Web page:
By Silvia Giordano and Amjad Al-Mestarihy
Less than two months ago I had the opportunity to visit Jordan in the framework of a cultural exchange program. My visit, short but intense, was possible thanks to Tandemforculture and the amazing group of people sharing this experience. I still hold in my spirit the wonders I got in touch with in the few days spent there, but there’s one aspect in particular which was of particular interest to me, and that was discovering one of our Tandem friends’ home, the city of Irbid. Situated in the north of the country, 70 km from the touristic capital, it is less than one hour by car from Syria and Palestine. Walking around the town, I asked my friend Amjad, cultural manager for MedeArts Organization and part of Tandem Shaml, to depict some cultural insights of his environment…
Exploring the town, we have a view of the skyline. I start feeling a little bit dizzy as we approach a steep wall, so we decide to turn back and stop by a panoramic spot. On the right side, the border of Palestine.
By 1954, the camp’s inhabitants started to replace the tents with mud shelters and UNRWA provided them with roofing material. Over the years the refugees have replaced these dwellings with concrete shelters and the camp now resembles some of the urban quarters in Irbid. UNRWA’s installations in the camp also provide services for the refugees in the camp’s surroundings. Irbid camp was one of four camps established in Jordan for refugees who left Palestine as a result of the 1948 Arab-Israeli war. The camp was set up in 1951 on an area of 0.24 square kilometres near the town of Irbid, in northern Jordan. Originally, it housed 4,000 refugees. Now the camp is one of the biggest part in the city. In this time most of the families are mixed between the Palestinians and Jordanians. Jordan is the only Arabic country recognizing Jordanian nationality to the Palestinians.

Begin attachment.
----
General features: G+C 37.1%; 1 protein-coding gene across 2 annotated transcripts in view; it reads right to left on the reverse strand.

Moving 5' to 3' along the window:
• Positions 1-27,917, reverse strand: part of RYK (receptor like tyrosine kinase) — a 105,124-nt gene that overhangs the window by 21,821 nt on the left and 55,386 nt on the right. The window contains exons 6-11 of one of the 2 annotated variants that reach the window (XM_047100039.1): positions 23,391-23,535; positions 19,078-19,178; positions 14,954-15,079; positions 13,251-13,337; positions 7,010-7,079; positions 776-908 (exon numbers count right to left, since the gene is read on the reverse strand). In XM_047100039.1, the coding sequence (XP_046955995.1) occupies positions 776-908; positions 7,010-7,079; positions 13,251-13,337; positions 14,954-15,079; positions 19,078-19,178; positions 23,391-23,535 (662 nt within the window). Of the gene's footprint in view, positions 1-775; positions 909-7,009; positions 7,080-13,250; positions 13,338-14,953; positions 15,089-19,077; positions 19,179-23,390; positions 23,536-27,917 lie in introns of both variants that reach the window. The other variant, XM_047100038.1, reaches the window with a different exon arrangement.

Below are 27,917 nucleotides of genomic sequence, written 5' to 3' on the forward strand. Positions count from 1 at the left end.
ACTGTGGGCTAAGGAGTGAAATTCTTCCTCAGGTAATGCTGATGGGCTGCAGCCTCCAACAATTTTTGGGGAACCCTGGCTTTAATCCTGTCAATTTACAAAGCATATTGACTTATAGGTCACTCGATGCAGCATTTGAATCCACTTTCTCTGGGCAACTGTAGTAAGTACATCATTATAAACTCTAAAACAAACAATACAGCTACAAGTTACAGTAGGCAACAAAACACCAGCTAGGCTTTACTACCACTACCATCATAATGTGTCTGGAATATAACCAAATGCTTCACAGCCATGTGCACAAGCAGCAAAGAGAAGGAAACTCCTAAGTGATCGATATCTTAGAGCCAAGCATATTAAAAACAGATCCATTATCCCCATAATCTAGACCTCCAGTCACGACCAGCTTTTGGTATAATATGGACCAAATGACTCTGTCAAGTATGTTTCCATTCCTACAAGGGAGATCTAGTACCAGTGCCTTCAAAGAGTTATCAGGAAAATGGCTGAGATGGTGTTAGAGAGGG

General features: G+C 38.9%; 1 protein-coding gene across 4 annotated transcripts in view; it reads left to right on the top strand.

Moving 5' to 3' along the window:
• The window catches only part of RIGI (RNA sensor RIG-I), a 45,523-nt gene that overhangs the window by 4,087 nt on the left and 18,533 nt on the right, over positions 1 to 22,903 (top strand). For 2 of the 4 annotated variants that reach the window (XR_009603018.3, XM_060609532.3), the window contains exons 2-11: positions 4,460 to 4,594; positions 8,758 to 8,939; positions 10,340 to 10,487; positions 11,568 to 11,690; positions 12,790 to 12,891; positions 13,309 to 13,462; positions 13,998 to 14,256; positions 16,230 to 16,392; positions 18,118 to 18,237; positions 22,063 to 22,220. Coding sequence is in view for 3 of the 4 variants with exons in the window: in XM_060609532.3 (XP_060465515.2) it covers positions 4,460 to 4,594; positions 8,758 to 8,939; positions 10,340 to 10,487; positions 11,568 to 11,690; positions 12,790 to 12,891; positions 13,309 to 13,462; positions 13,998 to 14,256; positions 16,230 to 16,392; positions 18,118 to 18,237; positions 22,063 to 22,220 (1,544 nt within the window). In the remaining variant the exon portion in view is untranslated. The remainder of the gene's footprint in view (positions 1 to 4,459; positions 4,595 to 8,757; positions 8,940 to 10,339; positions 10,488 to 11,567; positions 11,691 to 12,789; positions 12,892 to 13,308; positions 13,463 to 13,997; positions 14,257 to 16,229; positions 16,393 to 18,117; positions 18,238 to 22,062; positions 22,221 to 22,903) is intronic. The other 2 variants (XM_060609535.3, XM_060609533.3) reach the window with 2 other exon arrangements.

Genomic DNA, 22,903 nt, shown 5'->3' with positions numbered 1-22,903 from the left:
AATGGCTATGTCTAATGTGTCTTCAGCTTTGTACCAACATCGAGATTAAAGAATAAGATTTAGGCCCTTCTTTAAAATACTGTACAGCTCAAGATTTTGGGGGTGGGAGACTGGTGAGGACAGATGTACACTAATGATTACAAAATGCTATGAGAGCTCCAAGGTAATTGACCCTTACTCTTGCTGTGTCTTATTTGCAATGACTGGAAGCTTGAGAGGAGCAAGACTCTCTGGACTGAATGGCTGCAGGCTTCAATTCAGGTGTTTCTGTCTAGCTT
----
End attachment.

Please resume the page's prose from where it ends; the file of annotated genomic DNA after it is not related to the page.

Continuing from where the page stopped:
… somewhere on the left, Syria’s not far;
For Irbid city Syria is closer than any other city in side Jordan, 30 minutes from Irbid by car will be enough to pass the borders to get there. Some people are used to have breakfast, go shopping and meet some friends in Syria, then they go back to Irbid.
After a visit to SAMA VR, a cultural hub, we get to the centre: walking around is a continuous discovery of narratives, voices, scents and hints. We stop at Alkamal Café, the historical one in town, where we chat and have something to drink. The feeling is of being in a hectic and dynamic area, with such a lot of commercial activities and open markets around. Amjad tells us about one corner where you can find different Western brands scattered in clothes of all kinds for less than one euro. My eyes go back to a picture I took: a Mosque just in front of a Christian Church. With my travel mates, we share a feeling of amazement for the density of diverse cultural insights popping up…
Since a long time my country has been the most safe and stable in the Middle East: many people started to come to live in Jordan seeking a place of refugees because of the Wars, and that makes Jordan a country diverse and rich in culture. The king of Jordan Abduallah the second, he took a price for being a leader and role model in making peace among religions and different cultures.
How do you engage in a cultural perspective in your hometown?